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Background

Let's suppose I have a platform much like Yelp, but it's only for ONE small town (80k inhabitants) and it only has listings of workers, not businesses.

In such a small town, most people are close in the social network. That means that it's relatively easy for a person to stumble across another.


The problem

If Mary hires John for a job, but then Mary doesn't like the end result of John's work and leaves him a bad review on the platform, how to give Mary the option to hide her identity in order to avoid any awkward situation in the case she stumbles across John? Not only awkward situations but also harassment from John, which is a possibility, am I right?

Why just hiding her name doesn't work:

If John had only one client (Mary) in a long period of time, and then shortly after the job he gets an anonymous bad review, he would do the Math in his head and know the author of the review must be Mary.


My solution

I thought of only releasing anonymous reviews by groups of 2 or more, so that John couldn't know for sure who is the person behind the review.


The questions

Feel free to answer any one (or all) of these.

  • Have you faced a problem like this? How did you solve it?
  • Can you think of ways I can improve my solution?
  • Is this an old problem I'm not aware of? If so, is there any better solution?
  • Forgive my english. I'm trying my best to explain the problem, but if you need any clarification, I'm here – Seu Madruga Aug 20 at 15:54
  • If it is necessary to hide the identity of your contributors for their own safety, maybe consider whether you should be doing what you're doing. Rating the workforce in one small town? That smacks of ethical issues. – scatter Aug 20 at 19:21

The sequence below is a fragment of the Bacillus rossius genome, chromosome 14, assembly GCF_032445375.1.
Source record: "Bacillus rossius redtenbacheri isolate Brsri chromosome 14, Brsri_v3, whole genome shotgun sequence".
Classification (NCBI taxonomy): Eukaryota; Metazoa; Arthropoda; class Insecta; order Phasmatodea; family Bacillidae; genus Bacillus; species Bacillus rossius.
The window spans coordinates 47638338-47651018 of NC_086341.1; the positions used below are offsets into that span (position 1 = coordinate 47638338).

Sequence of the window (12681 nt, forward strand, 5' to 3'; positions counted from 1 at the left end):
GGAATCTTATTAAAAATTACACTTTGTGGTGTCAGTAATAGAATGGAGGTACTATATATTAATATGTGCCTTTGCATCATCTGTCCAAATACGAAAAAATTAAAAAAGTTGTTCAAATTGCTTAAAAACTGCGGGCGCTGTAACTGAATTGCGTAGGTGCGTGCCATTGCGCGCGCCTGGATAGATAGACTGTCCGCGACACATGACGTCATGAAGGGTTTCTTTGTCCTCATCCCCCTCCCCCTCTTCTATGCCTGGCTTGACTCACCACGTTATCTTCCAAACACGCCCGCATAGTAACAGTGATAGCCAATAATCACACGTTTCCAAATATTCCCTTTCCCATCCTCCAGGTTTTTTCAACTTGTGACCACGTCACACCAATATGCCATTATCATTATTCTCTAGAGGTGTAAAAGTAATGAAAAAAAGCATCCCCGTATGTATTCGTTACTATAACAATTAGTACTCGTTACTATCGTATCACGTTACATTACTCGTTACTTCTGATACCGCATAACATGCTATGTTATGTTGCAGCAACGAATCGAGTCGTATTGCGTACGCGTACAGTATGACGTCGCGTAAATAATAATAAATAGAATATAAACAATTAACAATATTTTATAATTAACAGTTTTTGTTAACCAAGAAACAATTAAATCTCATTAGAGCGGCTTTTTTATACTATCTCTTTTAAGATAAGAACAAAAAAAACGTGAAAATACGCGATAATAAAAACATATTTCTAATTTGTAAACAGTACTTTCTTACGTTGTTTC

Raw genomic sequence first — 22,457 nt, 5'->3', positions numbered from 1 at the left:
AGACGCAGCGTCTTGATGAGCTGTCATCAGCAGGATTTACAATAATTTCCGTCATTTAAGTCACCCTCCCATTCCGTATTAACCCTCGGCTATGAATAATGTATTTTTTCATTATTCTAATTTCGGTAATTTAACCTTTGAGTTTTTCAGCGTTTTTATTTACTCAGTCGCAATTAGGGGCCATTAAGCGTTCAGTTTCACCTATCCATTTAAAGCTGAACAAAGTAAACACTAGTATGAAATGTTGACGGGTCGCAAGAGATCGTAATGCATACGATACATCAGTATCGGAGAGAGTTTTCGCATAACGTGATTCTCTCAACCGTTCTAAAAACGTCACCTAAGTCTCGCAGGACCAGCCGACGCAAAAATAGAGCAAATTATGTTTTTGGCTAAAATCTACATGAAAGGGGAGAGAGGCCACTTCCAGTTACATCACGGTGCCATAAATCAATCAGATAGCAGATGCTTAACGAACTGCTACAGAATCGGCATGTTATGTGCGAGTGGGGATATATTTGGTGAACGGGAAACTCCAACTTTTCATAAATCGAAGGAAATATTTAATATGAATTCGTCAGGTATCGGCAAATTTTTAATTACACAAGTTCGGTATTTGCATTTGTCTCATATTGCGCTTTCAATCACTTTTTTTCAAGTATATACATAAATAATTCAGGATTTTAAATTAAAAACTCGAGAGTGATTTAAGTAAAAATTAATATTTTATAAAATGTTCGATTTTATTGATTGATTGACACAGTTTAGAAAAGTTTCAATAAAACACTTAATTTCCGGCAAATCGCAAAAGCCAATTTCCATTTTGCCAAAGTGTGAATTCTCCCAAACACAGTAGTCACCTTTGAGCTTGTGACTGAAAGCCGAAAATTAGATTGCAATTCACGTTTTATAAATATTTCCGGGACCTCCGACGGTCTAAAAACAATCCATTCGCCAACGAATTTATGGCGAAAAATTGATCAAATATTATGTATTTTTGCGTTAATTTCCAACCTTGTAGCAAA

• @scatter Which issues? If you're thinking of fake reviews, I think I have it sorted out already. As for hiding the identity, it's optional and the main reason is to avoid embarrassment or, as I said in the worst case scenario, harassment. The rating system isn't up for debate, though, as it is a key feature in the decision-making of clients. – Seu Madruga Aug 20 at 20:13
  • 1
    @SeuMadruga, your English is very good! Do not worry about that. – maxathousand Aug 20 at 20:18
  • @maxathousand Thanks. That's good to know an means a lot to me! – Seu Madruga Aug 20 at 20:25
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I think you've got the right idea by only showing reviews if multiple reviews exist. I'd avoid allowing any written reviews, and stick to ratings (i.e. 5 Stars). Written reviews are likely to "give someone up" with accidental details. If you stick with this strategy, you've gotta find ways to get as many reviews in for a single worker - not an easy feat.

  • To add into it, just keep a star rating without option to see how many users rated the person. Similar to Uber's driver rating. – jitendragarg Aug 22 at 5:41

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